Soon after Rocco Scordella moved from his native Italy to take a job at famed chef Mario Batali's Del Posto in New York City in 2005, a transit strike shut down his commute from Queens into Manhattan. So Scordella walked two-and-a-half hours in the snow to get to the restaurant each day.
"I didn't want to miss the job," he said.
This matter-of-fact dedication paid off, as Scordella -- who spoke no English when he arrived at Del Posto -- moved up through the ranks, becoming a "captain" overseeing his own section of the restaurant. Del Posto earned two Michelin stars the first year he was there. At 24 years old, he had accomplished his dream of working in a Michelin-starred restaurant.
The threads that connect Scordella's career from then to today -- his Italian roots, a philosophy that espouses simplicity and quality and a passion for the ins and outs of running a restaurant -- are evidenced in his two Palo Alto restaurants, Tootsie's and Vina Enoteca.
Scordella was born in Salento Puglia in Southern Italy, but grew up in Porretta Terme, a small town of about 2,000 people located between Florence and Bologna. His first restaurant job was as a server at a large hotel-restaurant. He was 13 years old.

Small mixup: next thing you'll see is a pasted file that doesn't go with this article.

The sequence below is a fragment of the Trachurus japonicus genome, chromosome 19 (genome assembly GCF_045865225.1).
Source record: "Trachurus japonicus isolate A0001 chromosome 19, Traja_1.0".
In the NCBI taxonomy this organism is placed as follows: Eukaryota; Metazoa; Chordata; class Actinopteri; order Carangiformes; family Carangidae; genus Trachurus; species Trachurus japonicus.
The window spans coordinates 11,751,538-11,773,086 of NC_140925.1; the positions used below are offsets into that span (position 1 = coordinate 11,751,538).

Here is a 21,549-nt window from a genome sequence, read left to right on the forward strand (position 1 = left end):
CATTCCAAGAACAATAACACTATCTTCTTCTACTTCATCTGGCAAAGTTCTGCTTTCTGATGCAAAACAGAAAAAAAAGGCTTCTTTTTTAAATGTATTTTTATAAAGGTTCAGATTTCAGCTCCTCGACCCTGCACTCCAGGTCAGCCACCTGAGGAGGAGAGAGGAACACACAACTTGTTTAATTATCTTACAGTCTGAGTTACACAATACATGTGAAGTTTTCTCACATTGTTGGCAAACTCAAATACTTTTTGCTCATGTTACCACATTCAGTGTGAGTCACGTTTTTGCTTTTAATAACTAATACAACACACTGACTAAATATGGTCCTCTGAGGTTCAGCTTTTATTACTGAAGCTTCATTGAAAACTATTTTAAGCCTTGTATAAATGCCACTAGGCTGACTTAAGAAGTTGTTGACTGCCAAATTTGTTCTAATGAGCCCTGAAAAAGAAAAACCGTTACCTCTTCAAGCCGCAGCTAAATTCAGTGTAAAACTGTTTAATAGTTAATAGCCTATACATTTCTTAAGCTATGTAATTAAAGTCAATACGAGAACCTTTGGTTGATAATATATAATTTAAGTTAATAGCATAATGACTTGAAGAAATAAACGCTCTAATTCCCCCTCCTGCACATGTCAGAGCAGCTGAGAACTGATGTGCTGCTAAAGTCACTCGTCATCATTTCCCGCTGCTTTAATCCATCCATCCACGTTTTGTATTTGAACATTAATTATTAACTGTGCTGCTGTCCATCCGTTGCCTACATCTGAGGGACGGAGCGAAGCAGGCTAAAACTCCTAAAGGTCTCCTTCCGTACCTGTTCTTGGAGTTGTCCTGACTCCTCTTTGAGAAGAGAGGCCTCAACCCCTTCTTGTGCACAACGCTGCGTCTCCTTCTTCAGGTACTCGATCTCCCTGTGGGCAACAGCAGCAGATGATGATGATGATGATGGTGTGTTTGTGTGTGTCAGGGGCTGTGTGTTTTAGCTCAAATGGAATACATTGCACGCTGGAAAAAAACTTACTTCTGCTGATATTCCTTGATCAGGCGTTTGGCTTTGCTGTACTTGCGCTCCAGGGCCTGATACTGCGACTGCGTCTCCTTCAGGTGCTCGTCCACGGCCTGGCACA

At 14, students in Italy can choose to attend schools focused on different areas designed to prepare them to go onto college, such as arts, science or vocational school. Scordella chose a five-year culinary school program. The first three years, students learn about the front and back of the house, then decide which area they wanted to focus on.
Scordella opted for the kitchen, but said he would alternate summers working in the front and back of the house. He always thought conquering both was important "if you want to open your own business."
After graduating, he spent a brief stint at a small trattoria in Manchester, England (he spoke no English and hated the weather), then worked as a bartender in Paris before moving to New York City. He met his future wife and business partner, Shannon, at Del Posto. (Shannon, a native of San Carlos, had moved to New York herself to become a chef.)